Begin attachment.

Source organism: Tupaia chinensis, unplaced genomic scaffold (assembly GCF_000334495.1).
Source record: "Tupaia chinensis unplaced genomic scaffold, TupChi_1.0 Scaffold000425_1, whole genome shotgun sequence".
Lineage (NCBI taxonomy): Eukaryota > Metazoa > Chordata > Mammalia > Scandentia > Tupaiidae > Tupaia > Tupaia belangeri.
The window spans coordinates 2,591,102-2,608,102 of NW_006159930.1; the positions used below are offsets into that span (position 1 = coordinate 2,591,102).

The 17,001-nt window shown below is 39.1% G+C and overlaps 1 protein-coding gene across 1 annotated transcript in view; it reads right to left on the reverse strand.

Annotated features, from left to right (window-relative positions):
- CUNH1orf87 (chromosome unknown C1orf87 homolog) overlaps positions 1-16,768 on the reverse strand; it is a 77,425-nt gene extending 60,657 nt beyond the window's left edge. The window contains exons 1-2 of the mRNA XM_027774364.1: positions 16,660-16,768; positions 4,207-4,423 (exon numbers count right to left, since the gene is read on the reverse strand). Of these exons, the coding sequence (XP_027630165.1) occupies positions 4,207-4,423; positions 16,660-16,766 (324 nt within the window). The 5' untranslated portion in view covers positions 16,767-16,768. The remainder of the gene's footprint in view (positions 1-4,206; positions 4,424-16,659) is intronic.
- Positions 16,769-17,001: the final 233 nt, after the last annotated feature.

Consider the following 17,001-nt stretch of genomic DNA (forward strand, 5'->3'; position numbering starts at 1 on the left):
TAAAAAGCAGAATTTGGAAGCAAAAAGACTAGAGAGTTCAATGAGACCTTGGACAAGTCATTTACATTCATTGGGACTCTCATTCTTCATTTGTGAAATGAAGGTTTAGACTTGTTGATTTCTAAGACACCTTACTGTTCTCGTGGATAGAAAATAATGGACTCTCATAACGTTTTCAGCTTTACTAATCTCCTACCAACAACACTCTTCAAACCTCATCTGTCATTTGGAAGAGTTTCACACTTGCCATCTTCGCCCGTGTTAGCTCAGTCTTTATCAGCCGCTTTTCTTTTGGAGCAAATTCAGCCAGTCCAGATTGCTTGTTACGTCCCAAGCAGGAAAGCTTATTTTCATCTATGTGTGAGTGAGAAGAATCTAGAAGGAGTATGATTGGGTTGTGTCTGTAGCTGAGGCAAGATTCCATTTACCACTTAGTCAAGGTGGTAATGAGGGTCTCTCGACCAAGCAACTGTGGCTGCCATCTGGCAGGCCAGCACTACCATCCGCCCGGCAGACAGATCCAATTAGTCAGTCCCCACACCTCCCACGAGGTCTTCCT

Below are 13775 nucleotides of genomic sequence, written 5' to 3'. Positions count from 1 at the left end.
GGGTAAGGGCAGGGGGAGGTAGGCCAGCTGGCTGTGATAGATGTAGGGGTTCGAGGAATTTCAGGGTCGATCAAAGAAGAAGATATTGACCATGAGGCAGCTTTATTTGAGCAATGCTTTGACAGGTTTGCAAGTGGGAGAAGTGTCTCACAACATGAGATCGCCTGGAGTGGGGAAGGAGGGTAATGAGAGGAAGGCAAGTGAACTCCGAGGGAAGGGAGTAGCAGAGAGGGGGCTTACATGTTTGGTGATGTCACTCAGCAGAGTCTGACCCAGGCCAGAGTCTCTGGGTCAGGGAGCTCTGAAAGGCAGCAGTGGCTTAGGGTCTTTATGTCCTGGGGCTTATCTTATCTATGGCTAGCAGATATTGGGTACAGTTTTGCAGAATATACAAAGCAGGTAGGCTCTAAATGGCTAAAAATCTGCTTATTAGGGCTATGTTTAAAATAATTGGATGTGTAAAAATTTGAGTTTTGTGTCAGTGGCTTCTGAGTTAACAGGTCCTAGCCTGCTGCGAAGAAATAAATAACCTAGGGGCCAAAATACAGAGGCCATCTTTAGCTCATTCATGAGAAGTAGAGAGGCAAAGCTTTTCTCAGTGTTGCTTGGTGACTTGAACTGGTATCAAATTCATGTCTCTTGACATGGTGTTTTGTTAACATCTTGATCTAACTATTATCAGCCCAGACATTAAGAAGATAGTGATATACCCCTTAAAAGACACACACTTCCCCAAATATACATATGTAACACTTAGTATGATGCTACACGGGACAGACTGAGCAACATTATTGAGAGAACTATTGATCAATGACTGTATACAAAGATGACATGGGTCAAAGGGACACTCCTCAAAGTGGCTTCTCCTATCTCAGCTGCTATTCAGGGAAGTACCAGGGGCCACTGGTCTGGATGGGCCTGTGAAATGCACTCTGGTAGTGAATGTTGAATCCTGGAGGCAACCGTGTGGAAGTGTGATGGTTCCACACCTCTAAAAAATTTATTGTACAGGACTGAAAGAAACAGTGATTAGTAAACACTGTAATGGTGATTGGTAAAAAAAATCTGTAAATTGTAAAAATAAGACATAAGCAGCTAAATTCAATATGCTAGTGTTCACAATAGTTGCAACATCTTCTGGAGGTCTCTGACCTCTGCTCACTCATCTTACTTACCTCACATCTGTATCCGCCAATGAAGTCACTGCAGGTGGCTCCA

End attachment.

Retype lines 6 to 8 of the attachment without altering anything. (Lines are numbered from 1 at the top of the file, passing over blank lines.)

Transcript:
Annotated features, from left to right (window-relative positions):
- CUNH1orf87 (chromosome unknown C1orf87 homolog) overlaps positions 1-16,768 on the reverse strand; it is a 77,425-nt gene extending 60,657 nt beyond the window's left edge. The window contains exons 1-2 of the mRNA XM_027774364.1: positions 16,660-16,768; positions 4,207-4,423 (exon numbers count right to left, since the gene is read on the reverse strand). Of these exons, the coding sequence (XP_027630165.1) occupies positions 4,207-4,423; positions 16,660-16,766 (324 nt within the window). The 5' untranslated portion in view covers positions 16,767-16,768. The remainder of the gene's footprint in view (positions 1-4,206; positions 4,424-16,659) is intronic.
- Positions 16,769-17,001: the final 233 nt, after the last annotated feature.